Earlier this year,Virtual Medics – a group of consultant surgeons at Barts Health NHS Trust and medical students at Queen Mary University of London (QMUL) utilized Google Glass in surgery to remove cancerous tissue from the liver and bowel of a 78 year-old man. The procedure was the UK’s first global live-streamed surgical teaching session and was watched live via computer or mobile phone, by 13,000 surgical students, healthcare professionals and members of the public from around the world in over 115 countries.
Recognizing the tremendous potential of utilizing Google Glass as a training tool for surgical students, QMUL is integrating Google Glass into the undergraduate medical curriculum specifically focused on surgical teaching. This is the first of its kind outside of North America, having only been used by a small number of medical schools in the USA such as Stanford University.
Google Glass Medical Curriculum Integration Benefits
Integrating Google Glass into the medical curriculum will provide students with an enhanced learning experience. According to the official release, key benefits include:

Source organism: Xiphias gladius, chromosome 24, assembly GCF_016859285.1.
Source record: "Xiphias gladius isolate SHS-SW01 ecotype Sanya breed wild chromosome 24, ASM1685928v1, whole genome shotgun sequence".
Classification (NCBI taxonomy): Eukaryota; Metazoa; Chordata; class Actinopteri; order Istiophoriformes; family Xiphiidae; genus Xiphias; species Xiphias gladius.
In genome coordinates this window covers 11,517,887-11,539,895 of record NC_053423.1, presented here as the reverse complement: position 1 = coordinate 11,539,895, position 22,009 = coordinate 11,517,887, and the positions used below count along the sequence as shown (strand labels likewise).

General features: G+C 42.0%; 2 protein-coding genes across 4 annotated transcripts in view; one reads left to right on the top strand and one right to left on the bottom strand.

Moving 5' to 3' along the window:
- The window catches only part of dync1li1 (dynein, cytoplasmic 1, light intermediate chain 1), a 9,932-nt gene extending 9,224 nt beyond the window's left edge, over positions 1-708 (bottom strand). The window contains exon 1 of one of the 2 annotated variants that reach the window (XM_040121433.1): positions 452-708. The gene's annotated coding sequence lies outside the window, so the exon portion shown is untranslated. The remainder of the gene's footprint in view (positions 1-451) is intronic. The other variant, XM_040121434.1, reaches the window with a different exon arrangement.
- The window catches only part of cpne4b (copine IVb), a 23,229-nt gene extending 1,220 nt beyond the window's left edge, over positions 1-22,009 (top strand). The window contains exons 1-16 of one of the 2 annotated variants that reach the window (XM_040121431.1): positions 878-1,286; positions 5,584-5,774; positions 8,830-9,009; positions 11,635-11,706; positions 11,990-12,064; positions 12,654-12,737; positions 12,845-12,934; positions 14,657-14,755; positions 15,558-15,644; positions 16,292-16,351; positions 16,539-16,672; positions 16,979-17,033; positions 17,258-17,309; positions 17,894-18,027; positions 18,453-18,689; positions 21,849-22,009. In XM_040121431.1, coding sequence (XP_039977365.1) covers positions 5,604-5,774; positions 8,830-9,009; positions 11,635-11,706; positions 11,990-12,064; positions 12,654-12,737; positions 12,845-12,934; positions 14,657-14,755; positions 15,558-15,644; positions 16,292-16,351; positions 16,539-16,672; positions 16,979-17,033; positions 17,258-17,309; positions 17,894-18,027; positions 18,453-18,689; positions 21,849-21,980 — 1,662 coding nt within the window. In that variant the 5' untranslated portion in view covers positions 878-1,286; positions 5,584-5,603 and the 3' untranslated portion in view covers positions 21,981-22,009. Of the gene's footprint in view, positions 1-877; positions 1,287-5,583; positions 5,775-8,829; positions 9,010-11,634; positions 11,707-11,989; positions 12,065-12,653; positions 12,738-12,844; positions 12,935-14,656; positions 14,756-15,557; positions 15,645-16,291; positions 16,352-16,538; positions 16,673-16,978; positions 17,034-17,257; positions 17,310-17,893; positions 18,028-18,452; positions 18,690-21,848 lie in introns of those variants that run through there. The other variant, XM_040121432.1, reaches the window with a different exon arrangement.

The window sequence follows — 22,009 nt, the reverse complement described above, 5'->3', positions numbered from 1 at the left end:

– Students can watch live surgery on their mobile devices, laptops and computers.
– Students can interact with surgeons during procedures, such as asking them questions, without compromising the safety of the procedure.
– Students will be taught basic surgical and clinical skills remotely using the streaming platform via Virtual Medics™ online learning environment virtualmedics.org – this will be the most technologically advanced module in the undergraduate curriculum
“Harnessing this technology really shows our medical school is both ready for, and supportive of, new ideas for teaching and learning. We are starting out by using Google Glass for surgical teaching, but our long-term aim is to roll it out in other aspects of the school. Our medical students have an active involvement in this initiative, in particular Ali Jawad and Oliver Trampleasure, who helped found the programme and are further increasing participation in various projects through our Virtual Medics™ Associates Scheme. The students see its value and are excited about its potential – which is really great to see,” said Mr Shafi Ahmed, Honorary Clinical Senior Lecturer in Surgery at Queen Mary University of London and Director of Virtual Medics.
The medical school hopes to establish itself as a center of excellence for using Google Glass in medical education and training.